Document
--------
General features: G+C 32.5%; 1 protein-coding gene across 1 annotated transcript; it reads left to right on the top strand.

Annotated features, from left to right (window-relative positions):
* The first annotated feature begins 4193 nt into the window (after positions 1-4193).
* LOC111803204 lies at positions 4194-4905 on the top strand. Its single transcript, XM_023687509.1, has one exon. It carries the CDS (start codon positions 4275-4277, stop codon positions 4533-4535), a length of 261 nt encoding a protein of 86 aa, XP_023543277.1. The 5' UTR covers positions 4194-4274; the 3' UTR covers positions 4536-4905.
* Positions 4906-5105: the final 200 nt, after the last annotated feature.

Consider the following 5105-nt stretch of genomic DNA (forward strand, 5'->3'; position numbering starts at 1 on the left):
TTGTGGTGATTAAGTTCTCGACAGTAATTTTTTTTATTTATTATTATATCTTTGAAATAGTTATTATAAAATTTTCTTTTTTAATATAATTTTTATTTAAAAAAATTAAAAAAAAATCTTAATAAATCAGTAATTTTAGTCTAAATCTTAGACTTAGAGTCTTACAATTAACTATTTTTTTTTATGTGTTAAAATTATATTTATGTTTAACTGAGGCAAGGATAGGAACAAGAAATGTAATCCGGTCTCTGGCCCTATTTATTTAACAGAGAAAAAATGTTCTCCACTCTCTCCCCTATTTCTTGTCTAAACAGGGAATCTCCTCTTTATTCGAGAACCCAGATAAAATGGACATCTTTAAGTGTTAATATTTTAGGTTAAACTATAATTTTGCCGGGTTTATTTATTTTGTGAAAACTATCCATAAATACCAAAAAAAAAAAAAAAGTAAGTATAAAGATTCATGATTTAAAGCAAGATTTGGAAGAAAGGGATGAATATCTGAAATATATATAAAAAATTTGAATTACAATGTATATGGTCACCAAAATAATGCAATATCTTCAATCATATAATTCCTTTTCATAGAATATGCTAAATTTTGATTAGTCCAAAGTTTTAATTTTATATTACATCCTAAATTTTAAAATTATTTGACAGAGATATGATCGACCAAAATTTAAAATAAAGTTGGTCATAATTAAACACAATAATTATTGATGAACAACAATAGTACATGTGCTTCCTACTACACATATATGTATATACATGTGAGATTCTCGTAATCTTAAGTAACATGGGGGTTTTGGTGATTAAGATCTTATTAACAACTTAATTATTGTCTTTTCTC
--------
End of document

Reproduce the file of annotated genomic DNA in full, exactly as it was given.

General features: G+C 32.5%; 1 protein-coding gene across 1 annotated transcript; it reads left to right on the top strand.

Annotated features, from left to right (window-relative positions):
* The first annotated feature begins 4193 nt into the window (after positions 1-4193).
* LOC111803204 lies at positions 4194-4905 on the top strand. Its single transcript, XM_023687509.1, has one exon. It carries the CDS (start codon positions 4275-4277, stop codon positions 4533-4535), a length of 261 nt encoding a protein of 86 aa, XP_023543277.1. The 5' UTR covers positions 4194-4274; the 3' UTR covers positions 4536-4905.
* Positions 4906-5105: the final 200 nt, after the last annotated feature.

Consider the following 5105-nt stretch of genomic DNA (forward strand, 5'->3'; position numbering starts at 1 on the left):
TTGTGGTGATTAAGTTCTCGACAGTAATTTTTTTTATTTATTATTATATCTTTGAAATAGTTATTATAAAATTTTCTTTTTTAATATAATTTTTATTTAAAAAAATTAAAAAAAAATCTTAATAAATCAGTAATTTTAGTCTAAATCTTAGACTTAGAGTCTTACAATTAACTATTTTTTTTTATGTGTTAAAATTATATTTATGTTTAACTGAGGCAAGGATAGGAACAAGAAATGTAATCCGGTCTCTGGCCCTATTTATTTAACAGAGAAAAAATGTTCTCCACTCTCTCCCCTATTTCTTGTCTAAACAGGGAATCTCCTCTTTATTCGAGAACCCAGATAAAATGGACATCTTTAAGTGTTAATATTTTAGGTTAAACTATAATTTTGCCGGGTTTATTTATTTTGTGAAAACTATCCATAAATACCAAAAAAAAAAAAAAAGTAAGTATAAAGATTCATGATTTAAAGCAAGATTTGGAAGAAAGGGATGAATATCTGAAATATATATAAAAAATTTGAATTACAATGTATATGGTCACCAAAATAATGCAATATCTTCAATCATATAATTCCTTTTCATAGAATATGCTAAATTTTGATTAGTCCAAAGTTTTAATTTTATATTACATCCTAAATTTTAAAATTATTTGACAGAGATATGATCGACCAAAATTTAAAATAAAGTTGGTCATAATTAAACACAATAATTATTGATGAACAACAATAGTACATGTGCTTCCTACTACACATATATGTATATACATGTGAGATTCTCGTAATCTTAAGTAACATGGGGGTTTTGGTGATTAAGATCTTATTAACAACTTAATTATTGTCTTTTCTC